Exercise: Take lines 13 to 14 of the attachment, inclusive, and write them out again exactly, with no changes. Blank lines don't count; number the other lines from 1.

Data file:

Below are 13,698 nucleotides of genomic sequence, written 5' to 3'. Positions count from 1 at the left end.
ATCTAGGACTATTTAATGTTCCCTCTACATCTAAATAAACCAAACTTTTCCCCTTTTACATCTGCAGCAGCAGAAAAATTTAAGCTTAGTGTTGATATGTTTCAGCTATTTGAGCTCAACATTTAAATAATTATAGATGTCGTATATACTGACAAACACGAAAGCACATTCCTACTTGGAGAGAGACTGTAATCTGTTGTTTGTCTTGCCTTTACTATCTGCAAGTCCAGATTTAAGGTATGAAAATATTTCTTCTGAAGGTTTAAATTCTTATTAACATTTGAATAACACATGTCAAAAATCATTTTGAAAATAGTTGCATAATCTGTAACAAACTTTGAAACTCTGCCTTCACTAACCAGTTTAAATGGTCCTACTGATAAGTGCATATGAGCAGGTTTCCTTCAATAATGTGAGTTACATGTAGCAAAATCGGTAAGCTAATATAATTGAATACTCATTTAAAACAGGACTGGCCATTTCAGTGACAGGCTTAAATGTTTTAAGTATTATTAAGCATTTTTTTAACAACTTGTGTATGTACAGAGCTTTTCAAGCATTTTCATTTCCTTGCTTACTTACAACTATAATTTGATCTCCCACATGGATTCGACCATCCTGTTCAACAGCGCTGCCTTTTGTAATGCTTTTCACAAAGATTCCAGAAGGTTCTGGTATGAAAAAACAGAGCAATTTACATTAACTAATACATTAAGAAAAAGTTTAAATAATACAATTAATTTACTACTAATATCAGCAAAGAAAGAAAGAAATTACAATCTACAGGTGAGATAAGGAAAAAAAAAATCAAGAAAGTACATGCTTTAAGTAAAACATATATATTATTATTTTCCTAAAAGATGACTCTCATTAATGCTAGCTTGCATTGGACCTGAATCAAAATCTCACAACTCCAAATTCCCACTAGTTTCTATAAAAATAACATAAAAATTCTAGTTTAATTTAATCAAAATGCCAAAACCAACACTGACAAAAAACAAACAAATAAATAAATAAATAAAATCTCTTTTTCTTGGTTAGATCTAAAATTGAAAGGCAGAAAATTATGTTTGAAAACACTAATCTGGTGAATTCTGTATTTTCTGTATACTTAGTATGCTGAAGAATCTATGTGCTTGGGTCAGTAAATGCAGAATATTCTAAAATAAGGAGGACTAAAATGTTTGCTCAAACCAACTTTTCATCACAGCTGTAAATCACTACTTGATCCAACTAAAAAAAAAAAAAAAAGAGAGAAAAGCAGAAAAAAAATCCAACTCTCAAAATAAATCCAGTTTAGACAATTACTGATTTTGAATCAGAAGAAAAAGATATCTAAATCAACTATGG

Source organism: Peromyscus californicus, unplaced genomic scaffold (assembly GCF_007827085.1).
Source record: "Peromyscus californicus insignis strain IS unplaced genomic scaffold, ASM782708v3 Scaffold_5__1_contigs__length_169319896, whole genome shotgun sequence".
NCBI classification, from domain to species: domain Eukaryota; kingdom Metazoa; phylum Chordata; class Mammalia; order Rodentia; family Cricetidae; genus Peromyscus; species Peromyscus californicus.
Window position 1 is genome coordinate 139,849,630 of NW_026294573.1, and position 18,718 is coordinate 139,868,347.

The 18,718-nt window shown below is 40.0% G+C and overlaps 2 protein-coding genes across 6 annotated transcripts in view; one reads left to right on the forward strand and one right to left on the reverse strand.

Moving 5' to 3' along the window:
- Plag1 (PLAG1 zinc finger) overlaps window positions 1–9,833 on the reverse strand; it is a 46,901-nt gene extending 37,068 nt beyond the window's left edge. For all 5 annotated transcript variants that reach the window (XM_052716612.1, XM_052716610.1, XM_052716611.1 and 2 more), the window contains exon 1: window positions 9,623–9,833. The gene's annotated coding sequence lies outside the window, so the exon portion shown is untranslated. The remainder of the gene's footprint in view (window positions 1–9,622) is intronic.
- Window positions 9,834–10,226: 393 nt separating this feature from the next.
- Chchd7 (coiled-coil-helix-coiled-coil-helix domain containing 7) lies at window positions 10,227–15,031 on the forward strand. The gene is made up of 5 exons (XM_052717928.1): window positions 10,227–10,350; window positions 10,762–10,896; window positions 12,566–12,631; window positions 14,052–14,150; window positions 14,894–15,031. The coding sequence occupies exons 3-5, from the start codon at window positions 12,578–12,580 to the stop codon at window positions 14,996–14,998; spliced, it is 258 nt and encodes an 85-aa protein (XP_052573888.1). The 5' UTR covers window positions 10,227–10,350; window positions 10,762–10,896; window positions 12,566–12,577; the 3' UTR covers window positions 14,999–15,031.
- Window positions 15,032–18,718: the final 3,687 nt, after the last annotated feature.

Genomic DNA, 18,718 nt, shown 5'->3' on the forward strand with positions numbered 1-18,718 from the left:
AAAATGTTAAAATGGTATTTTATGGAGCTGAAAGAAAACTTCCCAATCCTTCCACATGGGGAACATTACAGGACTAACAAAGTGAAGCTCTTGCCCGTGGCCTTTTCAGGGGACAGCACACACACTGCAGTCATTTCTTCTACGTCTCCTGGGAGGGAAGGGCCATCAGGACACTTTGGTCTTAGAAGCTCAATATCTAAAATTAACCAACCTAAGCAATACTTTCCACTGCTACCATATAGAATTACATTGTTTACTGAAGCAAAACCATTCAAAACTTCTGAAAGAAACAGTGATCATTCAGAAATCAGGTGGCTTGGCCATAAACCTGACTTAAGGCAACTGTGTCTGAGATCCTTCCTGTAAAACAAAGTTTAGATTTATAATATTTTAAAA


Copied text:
Genomic DNA, 18,718 nt, shown 5'->3' on the forward strand with positions numbered 1-18,718 from the left:
AAAATGTTAAAATGGTATTTTATGGAGCTGAAAGAAAACTTCCCAATCCTTCCACATGGGGAACATTACAGGACTAACAAAGTGAAGCTCTTGCCCGTGGCCTTTTCAGGGGACAGCACACACACTGCAGTCATTTCTTCTACGTCTCCTGGGAGGGAAGGGCCATCAGGACACTTTGGTCTTAGAAGCTCAATATCTAAAATTAACCAACCTAAGCAATACTTTCCACTGCTACCATATAGAATTACATTGTTTACTGAAGCAAAACCATTCAAAACTTCTGAAAGAAACAGTGATCATTCAGAAATCAGGTGGCTTGGCCATAAACCTGACTTAAGGCAACTGTGTCTGAGATCCTTCCTGTAAAACAAAGTTTAGATTTATAATATTTTAAAA